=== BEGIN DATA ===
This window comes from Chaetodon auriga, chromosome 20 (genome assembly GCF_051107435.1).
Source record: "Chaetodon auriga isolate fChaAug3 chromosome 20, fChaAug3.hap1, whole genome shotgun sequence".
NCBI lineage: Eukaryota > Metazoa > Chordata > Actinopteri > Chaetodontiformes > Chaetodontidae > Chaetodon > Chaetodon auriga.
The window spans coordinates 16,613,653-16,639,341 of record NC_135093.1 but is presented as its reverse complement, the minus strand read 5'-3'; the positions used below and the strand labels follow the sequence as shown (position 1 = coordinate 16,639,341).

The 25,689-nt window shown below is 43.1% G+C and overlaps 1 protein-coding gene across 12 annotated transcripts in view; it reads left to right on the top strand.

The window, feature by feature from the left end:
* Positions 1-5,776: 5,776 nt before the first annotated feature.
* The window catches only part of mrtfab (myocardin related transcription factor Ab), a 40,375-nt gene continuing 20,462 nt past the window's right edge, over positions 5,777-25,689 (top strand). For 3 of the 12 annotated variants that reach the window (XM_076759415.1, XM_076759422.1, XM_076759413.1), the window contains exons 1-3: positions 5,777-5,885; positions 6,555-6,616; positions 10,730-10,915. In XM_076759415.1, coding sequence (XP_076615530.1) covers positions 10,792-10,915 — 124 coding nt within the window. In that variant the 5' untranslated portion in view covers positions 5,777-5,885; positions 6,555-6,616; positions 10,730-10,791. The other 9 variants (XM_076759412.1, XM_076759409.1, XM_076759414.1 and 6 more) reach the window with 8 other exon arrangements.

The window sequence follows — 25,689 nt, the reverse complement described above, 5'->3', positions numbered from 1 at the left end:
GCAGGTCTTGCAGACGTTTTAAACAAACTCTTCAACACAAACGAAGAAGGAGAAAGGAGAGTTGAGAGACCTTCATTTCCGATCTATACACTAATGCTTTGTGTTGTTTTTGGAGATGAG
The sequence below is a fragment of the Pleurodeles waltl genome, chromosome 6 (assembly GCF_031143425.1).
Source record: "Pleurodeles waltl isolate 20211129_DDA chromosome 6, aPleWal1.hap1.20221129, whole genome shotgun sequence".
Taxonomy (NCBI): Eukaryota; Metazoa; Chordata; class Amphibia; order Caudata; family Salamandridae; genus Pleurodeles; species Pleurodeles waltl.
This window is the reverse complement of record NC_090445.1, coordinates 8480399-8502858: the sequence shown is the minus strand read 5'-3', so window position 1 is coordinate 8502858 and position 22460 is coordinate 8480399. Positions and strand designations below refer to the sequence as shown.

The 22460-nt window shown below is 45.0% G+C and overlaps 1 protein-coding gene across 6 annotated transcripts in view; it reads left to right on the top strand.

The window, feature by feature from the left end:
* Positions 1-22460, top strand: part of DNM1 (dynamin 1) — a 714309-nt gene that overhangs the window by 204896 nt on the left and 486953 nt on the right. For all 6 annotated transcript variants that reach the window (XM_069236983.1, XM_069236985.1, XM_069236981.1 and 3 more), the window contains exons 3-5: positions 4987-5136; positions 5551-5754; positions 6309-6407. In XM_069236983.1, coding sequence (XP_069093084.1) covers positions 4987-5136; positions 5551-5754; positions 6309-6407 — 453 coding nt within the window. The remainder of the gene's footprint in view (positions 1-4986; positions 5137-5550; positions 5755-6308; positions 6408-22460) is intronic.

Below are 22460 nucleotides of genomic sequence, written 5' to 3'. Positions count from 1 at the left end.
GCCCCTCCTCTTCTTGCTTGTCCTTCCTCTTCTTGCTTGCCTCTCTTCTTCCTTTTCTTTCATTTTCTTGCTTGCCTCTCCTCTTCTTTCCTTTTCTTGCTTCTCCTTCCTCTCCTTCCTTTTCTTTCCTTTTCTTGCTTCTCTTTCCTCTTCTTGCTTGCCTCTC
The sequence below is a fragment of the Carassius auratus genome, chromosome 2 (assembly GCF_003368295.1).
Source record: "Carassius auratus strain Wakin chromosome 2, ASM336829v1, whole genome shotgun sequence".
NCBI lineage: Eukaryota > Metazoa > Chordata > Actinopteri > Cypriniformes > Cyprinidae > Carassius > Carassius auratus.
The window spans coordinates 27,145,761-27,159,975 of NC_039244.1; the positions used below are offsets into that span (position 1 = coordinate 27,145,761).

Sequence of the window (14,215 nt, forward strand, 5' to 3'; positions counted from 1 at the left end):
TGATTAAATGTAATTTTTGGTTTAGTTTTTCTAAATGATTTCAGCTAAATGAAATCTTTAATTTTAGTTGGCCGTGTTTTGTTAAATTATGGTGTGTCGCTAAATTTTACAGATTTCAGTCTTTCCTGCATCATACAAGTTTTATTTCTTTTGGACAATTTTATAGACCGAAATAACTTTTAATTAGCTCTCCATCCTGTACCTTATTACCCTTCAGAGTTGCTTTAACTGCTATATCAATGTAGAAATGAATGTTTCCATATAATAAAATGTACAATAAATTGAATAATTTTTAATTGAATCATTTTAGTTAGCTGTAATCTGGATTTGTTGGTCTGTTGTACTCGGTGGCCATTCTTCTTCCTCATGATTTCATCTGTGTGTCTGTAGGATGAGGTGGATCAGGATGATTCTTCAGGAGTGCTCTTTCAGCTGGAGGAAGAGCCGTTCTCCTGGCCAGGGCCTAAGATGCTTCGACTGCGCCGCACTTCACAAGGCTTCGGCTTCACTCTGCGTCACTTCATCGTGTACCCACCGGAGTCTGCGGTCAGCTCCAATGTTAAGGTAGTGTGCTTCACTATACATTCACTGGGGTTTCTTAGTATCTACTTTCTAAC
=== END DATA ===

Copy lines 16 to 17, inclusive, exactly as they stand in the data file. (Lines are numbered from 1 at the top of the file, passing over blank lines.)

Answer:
The window, feature by feature from the left end:
* Positions 1-22460, top strand: part of DNM1 (dynamin 1) — a 714309-nt gene that overhangs the window by 204896 nt on the left and 486953 nt on the right. For all 6 annotated transcript variants that reach the window (XM_069236983.1, XM_069236985.1, XM_069236981.1 and 3 more), the window contains exons 3-5: positions 4987-5136; positions 5551-5754; positions 6309-6407. In XM_069236983.1, coding sequence (XP_069093084.1) covers positions 4987-5136; positions 5551-5754; positions 6309-6407 — 453 coding nt within the window. The remainder of the gene's footprint in view (positions 1-4986; positions 5137-5550; positions 5755-6308; positions 6408-22460) is intronic.